George Lee Shelton, Jr., a longtime Dallas physician and leader in the Black community, was born in Vernon, Texas, on June 22, 1922. He was the son of George Lee Shelton, Sr. George Jr. was a graduate of Meharry Medical College in Nashville, Tennessee. In the late 1940s, Shelton began his medical practice in Dallas with fellow physician Emmett Conrad. They offered their services to the South Dallas Black community from offices on the 4300 block of Oakland Avenue. Patients were many, and payment often came in the form of a litter of puppies or a plate of cupcakes. Shelton earned a strong reputation as a caring and dedicated physician and even made house calls.
In June 1954 Shelton joined four other men to make Dallas history in becoming the first Black doctors to practice at St. Paul’s Hospital. The group enjoyed most privileges at the hospital—the obstetrics department was barred to them apparently due to overcrowding—but hospital rules stipulated that only members of the Texas Medical Association (TMA) and Dallas County Medical Association (DCMA) could join the facility medical staff. After these organizations removed their White-only restrictions, Shelton, his original four colleagues, and two other local doctors were granted staff membership at St. Paul’s. Physicians Emmett J. Conrad and Benjamin E. Howell joined doctors William K. Flowers, Jr., Frank H. Jordan, Lee G. Pinkston, and Joseph Ralph Williams, along with Shelton, in their election by the hospital board. Dallas’s eighteen Black physicians at the time chose the first applicants from among their colleagues. Conrad, the only surgeon in the group, eventually became the hospital’s chief of staff in 1980.
Shelton served in leadership positions in many community and fund raising organizations, including the United Fund, the Youth Foundation, the Greater Dallas YMCA, and the American Cancer Society. He held membership in a number of fraternal and professional organizations, including the Idle-wild Cotillion Club, Dallas’s oldest African-American men’s organization; Psi Beta Sigma; the American Academy of Family Physicians; C. V. Roman Medical Society; and the Dallas County Medical Society. Shelton also served on the board of Dallas’s first integrated bank, Liberty National Bank of Dallas, when it opened in a temporary location at 2610 Forest Avenue in 1964. In 1973 the South Dallas Business and Professional Women’s Club honored Shelton with their Community Service Award, and in 2009 Dallas’s Park Board and community organizers unveiled a monument to Shelton and other leading Black Dallas citizens in Opportunity Park on the city’s south side.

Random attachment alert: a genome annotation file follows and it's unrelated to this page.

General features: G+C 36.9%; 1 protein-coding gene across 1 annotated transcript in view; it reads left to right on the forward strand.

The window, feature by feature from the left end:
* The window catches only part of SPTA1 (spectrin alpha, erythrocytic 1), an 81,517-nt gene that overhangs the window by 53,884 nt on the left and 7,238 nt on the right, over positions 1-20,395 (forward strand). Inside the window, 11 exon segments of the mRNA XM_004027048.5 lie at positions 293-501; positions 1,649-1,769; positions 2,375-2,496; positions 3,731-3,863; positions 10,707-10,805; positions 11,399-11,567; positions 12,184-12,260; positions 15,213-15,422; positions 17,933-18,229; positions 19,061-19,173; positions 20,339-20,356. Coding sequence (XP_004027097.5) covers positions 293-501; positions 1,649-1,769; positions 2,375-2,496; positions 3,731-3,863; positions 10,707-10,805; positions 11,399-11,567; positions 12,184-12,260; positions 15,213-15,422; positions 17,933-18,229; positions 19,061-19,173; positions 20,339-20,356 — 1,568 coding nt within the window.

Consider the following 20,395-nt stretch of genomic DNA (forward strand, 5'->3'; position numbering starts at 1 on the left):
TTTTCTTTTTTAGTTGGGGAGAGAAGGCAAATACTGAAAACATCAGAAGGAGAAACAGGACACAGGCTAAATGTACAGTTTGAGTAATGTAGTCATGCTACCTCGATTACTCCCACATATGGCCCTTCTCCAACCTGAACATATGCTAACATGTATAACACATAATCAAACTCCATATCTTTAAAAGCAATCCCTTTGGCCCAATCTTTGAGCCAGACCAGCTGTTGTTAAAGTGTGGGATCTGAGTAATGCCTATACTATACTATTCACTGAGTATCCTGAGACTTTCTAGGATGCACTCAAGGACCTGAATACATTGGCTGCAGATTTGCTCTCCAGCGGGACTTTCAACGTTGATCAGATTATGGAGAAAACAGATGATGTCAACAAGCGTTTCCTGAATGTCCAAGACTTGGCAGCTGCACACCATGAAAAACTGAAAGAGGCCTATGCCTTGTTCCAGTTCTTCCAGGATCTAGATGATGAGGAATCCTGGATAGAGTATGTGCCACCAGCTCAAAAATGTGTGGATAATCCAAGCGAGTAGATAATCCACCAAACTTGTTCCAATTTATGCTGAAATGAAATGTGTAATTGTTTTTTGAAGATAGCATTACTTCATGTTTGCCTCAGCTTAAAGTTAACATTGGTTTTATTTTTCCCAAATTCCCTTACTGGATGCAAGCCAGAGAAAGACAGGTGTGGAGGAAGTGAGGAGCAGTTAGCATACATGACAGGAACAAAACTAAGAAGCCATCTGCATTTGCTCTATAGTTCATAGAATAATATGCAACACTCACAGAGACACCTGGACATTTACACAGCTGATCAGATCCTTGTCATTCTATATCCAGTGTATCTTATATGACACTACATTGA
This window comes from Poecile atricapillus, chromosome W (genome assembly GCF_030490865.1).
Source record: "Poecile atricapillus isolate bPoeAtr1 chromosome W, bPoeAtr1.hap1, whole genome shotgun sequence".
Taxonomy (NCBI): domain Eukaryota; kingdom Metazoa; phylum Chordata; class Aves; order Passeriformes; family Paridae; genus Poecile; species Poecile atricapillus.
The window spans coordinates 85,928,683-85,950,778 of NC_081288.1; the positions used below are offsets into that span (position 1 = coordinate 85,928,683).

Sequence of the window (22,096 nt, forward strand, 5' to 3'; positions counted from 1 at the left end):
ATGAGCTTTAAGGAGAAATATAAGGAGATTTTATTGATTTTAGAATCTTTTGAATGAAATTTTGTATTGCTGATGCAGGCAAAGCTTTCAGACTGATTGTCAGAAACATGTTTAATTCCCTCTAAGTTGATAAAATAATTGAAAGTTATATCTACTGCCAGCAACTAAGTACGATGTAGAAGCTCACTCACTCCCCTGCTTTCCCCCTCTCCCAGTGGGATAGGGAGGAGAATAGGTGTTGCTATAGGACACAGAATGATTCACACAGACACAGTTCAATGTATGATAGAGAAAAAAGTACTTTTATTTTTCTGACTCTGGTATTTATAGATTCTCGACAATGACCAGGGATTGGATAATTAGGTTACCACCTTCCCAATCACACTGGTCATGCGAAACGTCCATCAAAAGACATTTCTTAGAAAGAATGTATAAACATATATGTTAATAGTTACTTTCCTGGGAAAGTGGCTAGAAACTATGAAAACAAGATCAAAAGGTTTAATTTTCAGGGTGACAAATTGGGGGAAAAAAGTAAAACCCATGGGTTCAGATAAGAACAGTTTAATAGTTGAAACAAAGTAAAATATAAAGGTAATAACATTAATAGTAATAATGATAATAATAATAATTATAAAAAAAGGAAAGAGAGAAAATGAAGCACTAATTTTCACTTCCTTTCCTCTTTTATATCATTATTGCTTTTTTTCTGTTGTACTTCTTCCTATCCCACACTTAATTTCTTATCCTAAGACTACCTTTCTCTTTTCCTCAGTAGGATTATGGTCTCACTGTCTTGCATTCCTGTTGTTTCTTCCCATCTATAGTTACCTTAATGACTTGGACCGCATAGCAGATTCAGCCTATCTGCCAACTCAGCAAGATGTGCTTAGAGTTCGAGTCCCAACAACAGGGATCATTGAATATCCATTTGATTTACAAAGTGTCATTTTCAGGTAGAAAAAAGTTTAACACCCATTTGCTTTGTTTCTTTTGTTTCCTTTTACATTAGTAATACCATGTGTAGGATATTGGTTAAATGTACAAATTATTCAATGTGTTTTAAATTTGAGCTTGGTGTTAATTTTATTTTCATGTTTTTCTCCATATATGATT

Shelton was married to Maxine McGaughey, a Prairie View A&M nursing graduate, for forty-eight years. The couple reared four daughters: Karen, Helen, Georgetta, and Jewel. Shelton died from diabetes complications at Methodist Medical Center in Dallas on March 24, 1992, at the age of sixty-nine. His wife died just a few days later after suffering an asthma attack at her husband’s wake. On March 31, 1992, mourners attended a joint funeral for the couple at Glendale Presbyterian Church. The Sheltons were interred alongside one another at Lincoln Memorial Cemetery.
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Dallas Morning News, March 27, 29, 1992. Mamie L. McKnight, ed., African American Families and Settlements of Dallas: On the Inside Looking Out (Dallas: Black Dallas Remembered, Incorporated, 1990).
The following, adapted from the Chicago Manual of Style, 15th edition, is the preferred citation for this entry.
Michael M. Miller,
“Shelton, George Lee,”
Handbook of Texas Online,
accessed August 18, 2022,
Published by the Texas State Historical Association.
Original Publication Date:
July 24, 2013
Most Recent Revision Date:
April 14, 2021
This entry belongs to the following Handbook Special Projects: